Cat killings and mutilations hit Langley
Cat owners in Langley are being advised to keep their cats indoors after another wave of cat killings and mutilations.
Similar to the recently reported attacks on domestic cats in Maple Ridge, the attacks began in February and seem to have picked up steam in May.
Lori Chortyk, an SPCA spokesperson, said there were reported incidents on Feb. 22, March 23, and May 4, 19, and 29.
Not every incident of dead cats can be blamed on humans, and one of the cases in the Brookswood area of Langley may be the result of a coyote attack.
However, most of them are clearly cases of human attack. In one case, a number of dead cats were found in a large garbage bin, Chortyk said. The exact number of cats is not being revealed.
“Some of these, clearly the injuries were made by an instrument,” she said.
This is not the first time someone has been killing cats in Brookswood or South Langley.
In October of 2010, the Langley Advance reported on a string of cases. The SPCA has records of six incidents in July, August, and September that year.
One woman told the Advance at the time that she and her family found a local stray cat cut in half.
The RCMP was called in to investigate, and police and the SPCA urged residents to keep their cats inside, and the cat killings seemed to stop.
Chortyk can’t say whether the new Brookswood incidents this year are being committed by the same person or persons responsible for the string of incidents in Maple Ridge.
The cats north of the Fraser River were found within a 15-block radius between 217th and 230th streets, from Lougheed Highway to Dewdney Trunk Road.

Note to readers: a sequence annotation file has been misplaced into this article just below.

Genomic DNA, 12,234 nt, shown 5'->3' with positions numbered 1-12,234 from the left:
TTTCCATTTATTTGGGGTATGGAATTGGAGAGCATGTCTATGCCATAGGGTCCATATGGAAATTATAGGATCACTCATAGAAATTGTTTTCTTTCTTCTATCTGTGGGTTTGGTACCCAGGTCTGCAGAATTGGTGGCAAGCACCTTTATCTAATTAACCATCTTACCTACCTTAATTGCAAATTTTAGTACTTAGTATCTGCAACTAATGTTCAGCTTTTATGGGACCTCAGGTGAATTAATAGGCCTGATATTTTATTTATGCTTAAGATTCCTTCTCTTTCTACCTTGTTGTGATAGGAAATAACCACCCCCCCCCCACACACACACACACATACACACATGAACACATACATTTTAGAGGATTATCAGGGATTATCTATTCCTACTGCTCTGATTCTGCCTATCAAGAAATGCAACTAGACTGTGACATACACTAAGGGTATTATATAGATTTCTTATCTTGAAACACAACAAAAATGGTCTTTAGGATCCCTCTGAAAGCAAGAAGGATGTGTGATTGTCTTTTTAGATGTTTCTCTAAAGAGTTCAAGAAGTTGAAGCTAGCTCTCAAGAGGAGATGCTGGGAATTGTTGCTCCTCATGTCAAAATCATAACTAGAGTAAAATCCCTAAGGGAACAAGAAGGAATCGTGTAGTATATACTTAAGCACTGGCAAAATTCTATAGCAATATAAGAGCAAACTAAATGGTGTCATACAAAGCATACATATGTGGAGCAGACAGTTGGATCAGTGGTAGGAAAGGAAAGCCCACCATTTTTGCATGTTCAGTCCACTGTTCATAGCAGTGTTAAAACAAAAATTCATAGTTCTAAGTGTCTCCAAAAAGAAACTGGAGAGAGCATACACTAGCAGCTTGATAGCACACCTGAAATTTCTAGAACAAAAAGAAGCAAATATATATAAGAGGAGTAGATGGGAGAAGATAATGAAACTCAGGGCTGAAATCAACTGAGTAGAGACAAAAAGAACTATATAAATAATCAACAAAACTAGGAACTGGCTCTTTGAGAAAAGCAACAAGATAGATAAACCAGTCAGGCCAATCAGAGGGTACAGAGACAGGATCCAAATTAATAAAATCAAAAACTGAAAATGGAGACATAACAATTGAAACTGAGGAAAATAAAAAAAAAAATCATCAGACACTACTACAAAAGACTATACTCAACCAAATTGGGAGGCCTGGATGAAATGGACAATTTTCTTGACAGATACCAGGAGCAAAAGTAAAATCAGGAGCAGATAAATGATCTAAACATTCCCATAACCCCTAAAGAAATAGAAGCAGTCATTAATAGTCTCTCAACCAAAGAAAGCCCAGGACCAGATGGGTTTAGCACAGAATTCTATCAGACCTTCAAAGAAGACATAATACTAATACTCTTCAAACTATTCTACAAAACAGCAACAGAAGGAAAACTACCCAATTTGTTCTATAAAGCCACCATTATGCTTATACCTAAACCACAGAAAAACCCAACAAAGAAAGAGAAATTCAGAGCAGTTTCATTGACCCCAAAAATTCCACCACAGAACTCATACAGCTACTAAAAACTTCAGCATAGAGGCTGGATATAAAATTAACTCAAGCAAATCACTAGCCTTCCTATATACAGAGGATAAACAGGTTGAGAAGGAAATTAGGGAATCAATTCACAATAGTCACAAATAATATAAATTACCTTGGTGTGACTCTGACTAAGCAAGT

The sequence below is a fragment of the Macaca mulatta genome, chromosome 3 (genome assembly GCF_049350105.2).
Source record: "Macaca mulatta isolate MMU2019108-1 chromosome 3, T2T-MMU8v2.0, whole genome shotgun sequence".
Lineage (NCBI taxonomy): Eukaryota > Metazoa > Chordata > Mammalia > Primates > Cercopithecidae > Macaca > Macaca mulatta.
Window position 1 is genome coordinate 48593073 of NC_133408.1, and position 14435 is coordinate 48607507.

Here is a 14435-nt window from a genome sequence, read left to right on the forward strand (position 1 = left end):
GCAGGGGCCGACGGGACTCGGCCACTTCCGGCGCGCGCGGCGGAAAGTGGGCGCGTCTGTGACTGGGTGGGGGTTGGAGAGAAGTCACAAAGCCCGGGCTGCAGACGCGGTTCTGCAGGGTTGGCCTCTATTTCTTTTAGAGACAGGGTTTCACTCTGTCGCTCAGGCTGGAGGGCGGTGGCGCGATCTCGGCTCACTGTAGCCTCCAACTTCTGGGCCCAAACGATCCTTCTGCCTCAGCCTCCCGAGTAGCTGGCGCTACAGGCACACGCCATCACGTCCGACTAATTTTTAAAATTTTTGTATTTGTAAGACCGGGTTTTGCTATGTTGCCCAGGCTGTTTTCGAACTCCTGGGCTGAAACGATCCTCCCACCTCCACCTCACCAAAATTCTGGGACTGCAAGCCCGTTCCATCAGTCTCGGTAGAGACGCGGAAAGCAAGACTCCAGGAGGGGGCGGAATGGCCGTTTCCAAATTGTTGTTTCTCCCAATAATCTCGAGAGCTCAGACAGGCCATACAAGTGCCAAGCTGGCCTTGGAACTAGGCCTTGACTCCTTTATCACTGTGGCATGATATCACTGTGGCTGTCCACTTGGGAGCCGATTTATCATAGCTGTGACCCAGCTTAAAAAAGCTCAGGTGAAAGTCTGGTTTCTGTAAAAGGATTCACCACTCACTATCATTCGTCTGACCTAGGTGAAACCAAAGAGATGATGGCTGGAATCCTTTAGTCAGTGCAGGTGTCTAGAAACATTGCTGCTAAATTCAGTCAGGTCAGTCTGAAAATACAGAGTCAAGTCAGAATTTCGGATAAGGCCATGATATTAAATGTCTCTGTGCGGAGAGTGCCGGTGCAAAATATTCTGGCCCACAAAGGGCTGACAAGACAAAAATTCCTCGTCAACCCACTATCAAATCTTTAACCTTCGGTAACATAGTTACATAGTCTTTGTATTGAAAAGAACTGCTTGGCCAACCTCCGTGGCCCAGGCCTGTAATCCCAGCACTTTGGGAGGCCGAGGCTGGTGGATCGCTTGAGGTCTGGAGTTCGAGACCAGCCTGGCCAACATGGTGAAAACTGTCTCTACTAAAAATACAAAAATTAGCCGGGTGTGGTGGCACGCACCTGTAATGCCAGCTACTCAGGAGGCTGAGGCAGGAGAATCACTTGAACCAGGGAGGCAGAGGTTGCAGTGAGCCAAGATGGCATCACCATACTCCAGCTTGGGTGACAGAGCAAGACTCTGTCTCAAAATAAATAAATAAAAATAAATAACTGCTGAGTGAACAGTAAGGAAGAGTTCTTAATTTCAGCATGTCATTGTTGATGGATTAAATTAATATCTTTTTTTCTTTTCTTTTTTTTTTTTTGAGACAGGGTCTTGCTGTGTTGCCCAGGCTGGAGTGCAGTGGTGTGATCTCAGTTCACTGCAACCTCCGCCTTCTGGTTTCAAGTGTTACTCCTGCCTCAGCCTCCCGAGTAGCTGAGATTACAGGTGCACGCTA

Most had their heads chopped off, or their bodies slit from throat to tail with a sharp object. Then, the remains were placed where the owners or passersby could find them.
For example, school children were shocked to find the remains of a cat during their lunch break at Harry Hooge Elementary last week.
Unfortunately, it is not unknown for people to kill cats, and there is no way to rule out the notion that more than one person is committing the attacks, Chortyk said.
“It’s unlikely that this many cases would all be the work of one person,” she said.
This is a very unusual case for the investigators of the SPCA, who normally respond to complaints from the public about animal cruelty. It is the top priority for several officers, she said.
There is very little physical evidence, Chortyk said.
Tips from the public could very well be the deciding factor in whether the perpetrator or perpetrators are found.
“The more leads we get, we can put together consistencies,” she said.
In the meantime, even outdoor cats should be kept inside, Chortyk said.
“I’m sure people want to do whatever is possible to keep their cats safe,” she said.
If people have any information about an attack on cats, they can contact the Langley RCMP at 604-532-3200 and information will be passed on to the SPCA.
Source: Vancouver Sun